A18: An employee's failure to return to work may result in termination of employment. As a result it is important that you keep your department informed if there is a need to extend your leave beyond the time allowed by the Family and Medical Leave Policy. In some cases, your department, although not required to, may grant an additional unpaid leave of absence.
Q19: What 12-month period is used to determine how much FML I can take?
A19: When determining how much FML an employee may take, the University measures backwards from the date an employee uses any FML. Each time an employee takes FML the remaining leave entitlement equals the balance of the 12 weeks that has not been used during the immediately preceding 12 months.
Q20: If both my spouse and I work for the University are we both eligible for FML when we adopt a child?
A20: Yes. When both spouses or same sex domestic partners are employed by the University, they are each entitled to 12 weeks of FMLA leave for the birth and care of their newborn child, or for the care and placement with them of a child for adoption or foster care.
Q21: Does FML have to be taken in one continuous period, even if the leave is for a serious health condition?
A21: No. Depending on the needs of the employee and the recommendation of the health care provider, the leave may be taken on a continuous, intermittent or reduced schedule basis.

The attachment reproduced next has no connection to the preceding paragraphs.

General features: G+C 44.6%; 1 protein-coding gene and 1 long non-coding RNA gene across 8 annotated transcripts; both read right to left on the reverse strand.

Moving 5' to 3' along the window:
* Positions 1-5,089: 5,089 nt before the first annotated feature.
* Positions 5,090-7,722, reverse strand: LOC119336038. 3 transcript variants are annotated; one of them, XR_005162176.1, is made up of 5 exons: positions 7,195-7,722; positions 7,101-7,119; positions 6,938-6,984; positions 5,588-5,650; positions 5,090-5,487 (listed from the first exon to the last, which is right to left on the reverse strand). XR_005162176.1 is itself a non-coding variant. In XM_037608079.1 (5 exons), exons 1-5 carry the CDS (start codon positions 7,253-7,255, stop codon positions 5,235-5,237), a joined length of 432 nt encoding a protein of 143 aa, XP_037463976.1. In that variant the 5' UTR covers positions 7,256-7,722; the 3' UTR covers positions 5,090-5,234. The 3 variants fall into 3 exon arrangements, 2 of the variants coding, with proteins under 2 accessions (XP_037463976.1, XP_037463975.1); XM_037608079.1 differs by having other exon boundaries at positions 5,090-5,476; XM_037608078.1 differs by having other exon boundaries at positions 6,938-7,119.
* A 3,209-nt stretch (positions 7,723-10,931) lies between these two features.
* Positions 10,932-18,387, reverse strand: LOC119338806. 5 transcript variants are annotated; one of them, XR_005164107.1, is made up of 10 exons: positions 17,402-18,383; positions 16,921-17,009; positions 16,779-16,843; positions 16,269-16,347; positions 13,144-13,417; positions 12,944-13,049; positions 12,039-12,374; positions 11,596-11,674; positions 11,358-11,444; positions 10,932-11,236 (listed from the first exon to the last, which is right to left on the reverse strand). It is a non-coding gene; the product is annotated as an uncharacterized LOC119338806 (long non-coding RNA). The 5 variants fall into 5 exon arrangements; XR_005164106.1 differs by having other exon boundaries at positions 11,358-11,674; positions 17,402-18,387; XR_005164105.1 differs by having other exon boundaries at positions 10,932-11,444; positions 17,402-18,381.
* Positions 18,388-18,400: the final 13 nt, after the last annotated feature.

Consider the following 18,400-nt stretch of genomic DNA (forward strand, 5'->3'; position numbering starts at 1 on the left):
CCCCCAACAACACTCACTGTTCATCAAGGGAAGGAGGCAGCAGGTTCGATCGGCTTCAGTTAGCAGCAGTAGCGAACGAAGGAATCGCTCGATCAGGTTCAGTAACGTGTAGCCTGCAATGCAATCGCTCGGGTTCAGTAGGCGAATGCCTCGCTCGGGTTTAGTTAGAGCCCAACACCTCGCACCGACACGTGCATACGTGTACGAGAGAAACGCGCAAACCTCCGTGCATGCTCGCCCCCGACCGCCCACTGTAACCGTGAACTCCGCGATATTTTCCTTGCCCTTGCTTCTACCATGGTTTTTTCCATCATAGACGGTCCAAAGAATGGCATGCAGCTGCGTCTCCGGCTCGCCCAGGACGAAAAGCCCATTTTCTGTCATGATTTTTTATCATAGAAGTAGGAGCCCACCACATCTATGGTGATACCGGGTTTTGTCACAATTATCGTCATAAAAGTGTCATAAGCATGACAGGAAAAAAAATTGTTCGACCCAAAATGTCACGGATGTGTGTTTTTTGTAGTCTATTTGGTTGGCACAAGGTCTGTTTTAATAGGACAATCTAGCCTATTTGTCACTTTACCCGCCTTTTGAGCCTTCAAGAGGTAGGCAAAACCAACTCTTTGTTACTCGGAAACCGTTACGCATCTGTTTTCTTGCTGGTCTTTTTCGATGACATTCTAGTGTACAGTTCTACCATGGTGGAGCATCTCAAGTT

Q22: What is a "reduced schedule" leave?
A22: Where medically necessary, in certain circumstances, an employee may be permitted to work a reduced work week to care for their own or their family member's serious health condition.
Q23: What is an "intermittent leave"?
A23: Intermittent leave is leave taken in separate blocks of time for a single qualifying event. For example, employees that are receiving chemotherapy treatments may require intermittent leave to allow for their therapy over a period of time. In that case the employee may need leave to receive the therapy but will then return to his/her regular schedule upon returning to work.
Q24: Are there any restrictions on taking FML for the birth or adoption or foster care of a child?
A24: Generally FML for the birth or adoption or foster care of a child is to be taken as a continuous leave. Use of intermittent leave or leave on a reduced schedule will be allowed only with the University's prior written approval.
Q25: Where can I get additional information regarding the Family Medical Leave Policy or other leave policies at the University?
A25: Additional information regarding the University's Family Medical Leave Policy is available on the Human Resources web page You may also e-mail Human Resources at or contact the Division of Human Resources, Department of Staff & Labor Relations, at 898-6093. In addition, a poster has been placed in the Division of Human Resources which includes further details regarding eligibility and other requirements of the law.